For years now, baristas in competitions have been playing with frozen coffee. Roasters have been playing with frozen greens to preserve them and even growers have been investigating freezing at some points in their processing of nanolots to see whether there is something in the cup. We’re all for experimentation.
Beanscene magazine reported on it two years ago and for home users, the times are ‘a changing” as well.
What, why and how?
We all know that coffee once roasted has a finite life. Within a few weeks of leaving the roaster, it’s pretty much dead.
Supermarket coffee? Almost guaranteed to be dead and coffee without a roast date on it? In our opinion, if the roaster’s not telling you, there is something to hide. Probably dead. Pre-ground? Definitely dead.
Big roasters play with nitrogen flushing and/or vacuum packaging of their beans beans to try to slow deterioration a little and these methods do help- somewhat. In our experience, even with these methods, once opened- the deterioration is very rapid. You get somewhat of a suspended animation until you reanimate and then it’s downhill. Fast.
The deterioration of Decaf out of the roaster is even more rapid. Within a week, it’s struggling even when packaged in airtight containers and stored in a cool place. So, if you buy beans every few weeks or perhaps even less frequently, they’re quite possibly stale when you buy them and definitely stale by the time you finish them.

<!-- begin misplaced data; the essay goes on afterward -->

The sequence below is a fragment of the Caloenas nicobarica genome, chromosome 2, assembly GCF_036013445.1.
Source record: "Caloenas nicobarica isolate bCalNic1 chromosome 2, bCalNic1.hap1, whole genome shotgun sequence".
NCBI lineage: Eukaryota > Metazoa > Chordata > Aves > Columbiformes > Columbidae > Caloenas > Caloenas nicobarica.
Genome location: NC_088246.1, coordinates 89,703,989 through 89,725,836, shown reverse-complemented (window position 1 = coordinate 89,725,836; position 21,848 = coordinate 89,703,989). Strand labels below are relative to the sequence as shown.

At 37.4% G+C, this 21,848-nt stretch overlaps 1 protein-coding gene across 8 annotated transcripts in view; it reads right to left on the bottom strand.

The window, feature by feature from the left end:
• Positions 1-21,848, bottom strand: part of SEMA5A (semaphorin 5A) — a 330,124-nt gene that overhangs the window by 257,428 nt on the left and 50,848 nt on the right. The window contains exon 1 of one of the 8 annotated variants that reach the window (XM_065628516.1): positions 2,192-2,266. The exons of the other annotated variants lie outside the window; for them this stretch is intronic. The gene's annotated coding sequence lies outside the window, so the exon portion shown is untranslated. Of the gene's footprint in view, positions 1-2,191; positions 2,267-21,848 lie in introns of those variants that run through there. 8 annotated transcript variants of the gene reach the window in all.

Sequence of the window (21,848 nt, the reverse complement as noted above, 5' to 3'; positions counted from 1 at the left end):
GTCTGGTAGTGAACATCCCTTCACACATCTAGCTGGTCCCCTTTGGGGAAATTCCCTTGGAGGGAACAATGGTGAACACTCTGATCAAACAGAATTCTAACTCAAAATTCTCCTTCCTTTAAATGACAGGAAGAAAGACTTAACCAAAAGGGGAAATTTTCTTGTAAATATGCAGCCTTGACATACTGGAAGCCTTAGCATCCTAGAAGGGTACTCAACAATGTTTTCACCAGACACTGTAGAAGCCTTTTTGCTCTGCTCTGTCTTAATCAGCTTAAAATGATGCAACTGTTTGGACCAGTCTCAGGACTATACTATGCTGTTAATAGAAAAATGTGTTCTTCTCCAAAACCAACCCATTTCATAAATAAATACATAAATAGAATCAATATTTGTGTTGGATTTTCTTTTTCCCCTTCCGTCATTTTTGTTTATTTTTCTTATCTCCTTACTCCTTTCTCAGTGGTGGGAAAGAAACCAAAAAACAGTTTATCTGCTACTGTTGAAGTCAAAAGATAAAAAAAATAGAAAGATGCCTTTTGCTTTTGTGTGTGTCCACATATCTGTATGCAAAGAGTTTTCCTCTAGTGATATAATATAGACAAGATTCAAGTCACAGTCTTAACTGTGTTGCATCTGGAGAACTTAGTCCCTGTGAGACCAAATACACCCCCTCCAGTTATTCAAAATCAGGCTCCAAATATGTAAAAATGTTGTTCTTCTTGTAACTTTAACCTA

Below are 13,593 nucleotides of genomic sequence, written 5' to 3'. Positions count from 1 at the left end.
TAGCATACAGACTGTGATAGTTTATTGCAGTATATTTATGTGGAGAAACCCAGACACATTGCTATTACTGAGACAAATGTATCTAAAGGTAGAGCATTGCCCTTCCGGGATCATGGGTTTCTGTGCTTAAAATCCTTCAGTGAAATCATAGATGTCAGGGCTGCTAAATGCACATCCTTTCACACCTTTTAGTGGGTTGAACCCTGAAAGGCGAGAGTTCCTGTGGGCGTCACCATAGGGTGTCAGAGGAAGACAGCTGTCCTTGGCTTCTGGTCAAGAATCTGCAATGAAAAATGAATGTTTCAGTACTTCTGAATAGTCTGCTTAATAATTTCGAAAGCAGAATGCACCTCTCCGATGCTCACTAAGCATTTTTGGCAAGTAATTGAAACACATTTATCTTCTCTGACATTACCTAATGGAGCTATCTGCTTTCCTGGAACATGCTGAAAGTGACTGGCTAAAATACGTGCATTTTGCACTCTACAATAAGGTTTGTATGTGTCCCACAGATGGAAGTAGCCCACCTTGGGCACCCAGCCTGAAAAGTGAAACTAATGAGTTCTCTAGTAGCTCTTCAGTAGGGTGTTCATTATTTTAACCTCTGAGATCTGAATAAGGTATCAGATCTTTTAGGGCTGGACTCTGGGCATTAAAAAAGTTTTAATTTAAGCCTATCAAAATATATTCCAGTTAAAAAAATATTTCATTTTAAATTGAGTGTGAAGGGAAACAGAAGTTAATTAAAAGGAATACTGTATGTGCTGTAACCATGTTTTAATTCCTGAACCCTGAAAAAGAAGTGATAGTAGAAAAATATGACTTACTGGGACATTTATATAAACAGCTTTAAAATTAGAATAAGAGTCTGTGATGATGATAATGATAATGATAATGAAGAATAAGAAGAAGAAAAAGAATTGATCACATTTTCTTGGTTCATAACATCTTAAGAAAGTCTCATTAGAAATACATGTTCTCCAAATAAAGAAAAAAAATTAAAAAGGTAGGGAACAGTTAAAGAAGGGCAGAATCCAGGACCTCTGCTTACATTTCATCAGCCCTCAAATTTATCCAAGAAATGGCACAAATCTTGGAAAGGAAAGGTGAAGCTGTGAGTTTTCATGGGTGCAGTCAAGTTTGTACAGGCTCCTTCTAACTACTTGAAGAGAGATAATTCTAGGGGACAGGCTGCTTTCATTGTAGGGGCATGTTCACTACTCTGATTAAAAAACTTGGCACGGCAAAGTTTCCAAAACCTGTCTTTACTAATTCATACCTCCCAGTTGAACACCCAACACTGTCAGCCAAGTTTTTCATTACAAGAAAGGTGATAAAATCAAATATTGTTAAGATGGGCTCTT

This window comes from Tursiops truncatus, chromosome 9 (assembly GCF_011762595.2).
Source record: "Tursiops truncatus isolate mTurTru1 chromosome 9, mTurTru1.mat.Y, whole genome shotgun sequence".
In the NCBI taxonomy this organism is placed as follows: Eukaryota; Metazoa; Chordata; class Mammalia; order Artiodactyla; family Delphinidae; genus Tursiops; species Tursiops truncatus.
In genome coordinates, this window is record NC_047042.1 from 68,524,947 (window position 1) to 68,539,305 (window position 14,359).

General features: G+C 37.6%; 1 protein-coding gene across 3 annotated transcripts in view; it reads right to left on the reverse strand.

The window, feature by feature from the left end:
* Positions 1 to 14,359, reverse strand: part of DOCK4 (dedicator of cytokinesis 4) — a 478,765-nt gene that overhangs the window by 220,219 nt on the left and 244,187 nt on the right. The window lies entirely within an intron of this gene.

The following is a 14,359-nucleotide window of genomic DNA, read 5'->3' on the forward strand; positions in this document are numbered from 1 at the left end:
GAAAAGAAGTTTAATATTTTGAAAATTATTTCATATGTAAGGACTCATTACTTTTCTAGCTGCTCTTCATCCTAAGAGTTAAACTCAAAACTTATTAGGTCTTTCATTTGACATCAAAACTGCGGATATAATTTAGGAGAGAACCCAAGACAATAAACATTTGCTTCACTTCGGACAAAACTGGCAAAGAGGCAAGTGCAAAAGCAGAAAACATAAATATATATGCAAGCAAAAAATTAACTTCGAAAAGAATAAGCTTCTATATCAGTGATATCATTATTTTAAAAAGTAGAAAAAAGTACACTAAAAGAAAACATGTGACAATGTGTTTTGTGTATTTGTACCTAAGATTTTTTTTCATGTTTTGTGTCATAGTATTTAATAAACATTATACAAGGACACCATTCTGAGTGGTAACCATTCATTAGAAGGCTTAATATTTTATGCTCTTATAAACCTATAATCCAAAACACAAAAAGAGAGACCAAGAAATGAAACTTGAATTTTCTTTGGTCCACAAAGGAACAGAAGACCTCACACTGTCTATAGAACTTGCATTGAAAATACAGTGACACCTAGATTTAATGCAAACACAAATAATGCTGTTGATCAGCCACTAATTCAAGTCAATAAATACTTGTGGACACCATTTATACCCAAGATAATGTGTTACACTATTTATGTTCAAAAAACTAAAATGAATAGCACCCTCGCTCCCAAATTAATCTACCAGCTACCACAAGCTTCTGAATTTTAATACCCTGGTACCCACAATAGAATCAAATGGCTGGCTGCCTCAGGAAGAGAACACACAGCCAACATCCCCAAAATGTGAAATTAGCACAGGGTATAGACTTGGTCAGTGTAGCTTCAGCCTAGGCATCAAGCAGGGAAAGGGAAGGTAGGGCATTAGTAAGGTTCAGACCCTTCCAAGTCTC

Freezing is a thing- with caveats…
Our coffee consumption can be highish, but regardless, there are days when post-dinner, geez it’d be nice to have one more cup. Decaf filter perhaps?
We always have a good decaf on hand and can roast it fresh each week, but even then and when stored in a cool place in an airtight container, it’s done before we’re done with it. Beans to bin… This is wasteful and also disrespectful to the supply chain when chances are that a worker in a far-off country picked the beans one by one.
We have switched to freezing and it definitely works. Frozen beans after even two weeks show very little deterioration in the cup. It’s comprehensively the way to go.
So, how should I do it?
The critical thing when working this way, is that you grind frozen.
What works may differ from home to home, but don’t let them thaw. Some users are pre-weighing into small airtight bags, some are using bean cellars: Weber Workshops makes some beautiful, albeit expensive ones.
What works for us is to store our beans in small Airscape containers and quickly grab what we need and then the beans go straight back to the freezer…
Once measured out (and you get to skip the measuring if you have pre-weighed), immediately grind them frozen for your chosen use. This method requires a satisfactory single-dosing grinder. Plenty of grinders do this pretty well. You might hand-grind or use a good purpose specific grinder. Some of our favourites are the Eureka Mignon series (and they even do a single dose specific variant now), HeyCafe H1, Mahlkonig X54 and for those who have just won the lottery, Weber Workshops produce some incredible Holy Grail grinders.
The proof is in the cup…
Try it for yourself: Same two week old coffee (you’ll know that because you’re purchasing from a roaster who provides roast dates), same technique and perhaps get your partner or a buddy to facilitate a blind sampling. We’ll be extremely surprised if you can’t pick the difference.